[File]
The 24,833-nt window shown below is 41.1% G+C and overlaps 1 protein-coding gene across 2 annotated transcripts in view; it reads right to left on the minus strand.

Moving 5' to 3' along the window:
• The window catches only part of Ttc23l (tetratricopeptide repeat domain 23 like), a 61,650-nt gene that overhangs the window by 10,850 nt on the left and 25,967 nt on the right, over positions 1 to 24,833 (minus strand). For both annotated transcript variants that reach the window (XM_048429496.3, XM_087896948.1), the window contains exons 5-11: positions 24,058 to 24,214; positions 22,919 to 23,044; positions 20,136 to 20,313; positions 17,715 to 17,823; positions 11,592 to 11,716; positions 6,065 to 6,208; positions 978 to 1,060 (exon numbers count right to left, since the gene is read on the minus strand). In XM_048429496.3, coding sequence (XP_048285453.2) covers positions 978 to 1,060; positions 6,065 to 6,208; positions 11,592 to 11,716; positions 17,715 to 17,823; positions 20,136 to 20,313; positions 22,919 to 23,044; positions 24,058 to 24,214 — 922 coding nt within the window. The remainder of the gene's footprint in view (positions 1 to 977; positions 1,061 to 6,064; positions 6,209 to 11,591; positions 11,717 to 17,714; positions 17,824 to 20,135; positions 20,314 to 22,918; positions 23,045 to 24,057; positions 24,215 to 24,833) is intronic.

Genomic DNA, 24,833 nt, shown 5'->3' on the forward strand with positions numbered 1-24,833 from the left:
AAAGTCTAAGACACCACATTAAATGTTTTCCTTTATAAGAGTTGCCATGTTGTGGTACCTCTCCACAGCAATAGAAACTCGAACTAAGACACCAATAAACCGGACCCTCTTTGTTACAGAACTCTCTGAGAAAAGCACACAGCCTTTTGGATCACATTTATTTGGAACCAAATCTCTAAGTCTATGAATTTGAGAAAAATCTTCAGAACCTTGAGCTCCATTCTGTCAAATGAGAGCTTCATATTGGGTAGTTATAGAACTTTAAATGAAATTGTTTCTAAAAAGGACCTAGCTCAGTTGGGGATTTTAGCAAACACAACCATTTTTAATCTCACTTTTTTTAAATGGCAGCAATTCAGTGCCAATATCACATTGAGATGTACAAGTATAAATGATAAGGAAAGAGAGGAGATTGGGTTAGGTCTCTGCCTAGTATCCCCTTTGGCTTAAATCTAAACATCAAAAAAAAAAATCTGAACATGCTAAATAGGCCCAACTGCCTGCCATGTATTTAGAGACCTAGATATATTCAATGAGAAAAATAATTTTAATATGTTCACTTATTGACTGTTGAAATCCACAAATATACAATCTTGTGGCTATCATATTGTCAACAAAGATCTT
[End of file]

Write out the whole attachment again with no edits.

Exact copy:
The 24,833-nt window shown below is 41.1% G+C and overlaps 1 protein-coding gene across 2 annotated transcripts in view; it reads right to left on the minus strand.

Moving 5' to 3' along the window:
• The window catches only part of Ttc23l (tetratricopeptide repeat domain 23 like), a 61,650-nt gene that overhangs the window by 10,850 nt on the left and 25,967 nt on the right, over positions 1 to 24,833 (minus strand). For both annotated transcript variants that reach the window (XM_048429496.3, XM_087896948.1), the window contains exons 5-11: positions 24,058 to 24,214; positions 22,919 to 23,044; positions 20,136 to 20,313; positions 17,715 to 17,823; positions 11,592 to 11,716; positions 6,065 to 6,208; positions 978 to 1,060 (exon numbers count right to left, since the gene is read on the minus strand). In XM_048429496.3, coding sequence (XP_048285453.2) covers positions 978 to 1,060; positions 6,065 to 6,208; positions 11,592 to 11,716; positions 17,715 to 17,823; positions 20,136 to 20,313; positions 22,919 to 23,044; positions 24,058 to 24,214 — 922 coding nt within the window. The remainder of the gene's footprint in view (positions 1 to 977; positions 1,061 to 6,064; positions 6,209 to 11,591; positions 11,717 to 17,714; positions 17,824 to 20,135; positions 20,314 to 22,918; positions 23,045 to 24,057; positions 24,215 to 24,833) is intronic.

Genomic DNA, 24,833 nt, shown 5'->3' on the forward strand with positions numbered 1-24,833 from the left:
AAAGTCTAAGACACCACATTAAATGTTTTCCTTTATAAGAGTTGCCATGTTGTGGTACCTCTCCACAGCAATAGAAACTCGAACTAAGACACCAATAAACCGGACCCTCTTTGTTACAGAACTCTCTGAGAAAAGCACACAGCCTTTTGGATCACATTTATTTGGAACCAAATCTCTAAGTCTATGAATTTGAGAAAAATCTTCAGAACCTTGAGCTCCATTCTGTCAAATGAGAGCTTCATATTGGGTAGTTATAGAACTTTAAATGAAATTGTTTCTAAAAAGGACCTAGCTCAGTTGGGGATTTTAGCAAACACAACCATTTTTAATCTCACTTTTTTTAAATGGCAGCAATTCAGTGCCAATATCACATTGAGATGTACAAGTATAAATGATAAGGAAAGAGAGGAGATTGGGTTAGGTCTCTGCCTAGTATCCCCTTTGGCTTAAATCTAAACATCAAAAAAAAAAATCTGAACATGCTAAATAGGCCCAACTGCCTGCCATGTATTTAGAGACCTAGATATATTCAATGAGAAAAATAATTTTAATATGTTCACTTATTGACTGTTGAAATCCACAAATATACAATCTTGTGGCTATCATATTGTCAACAAAGATCTT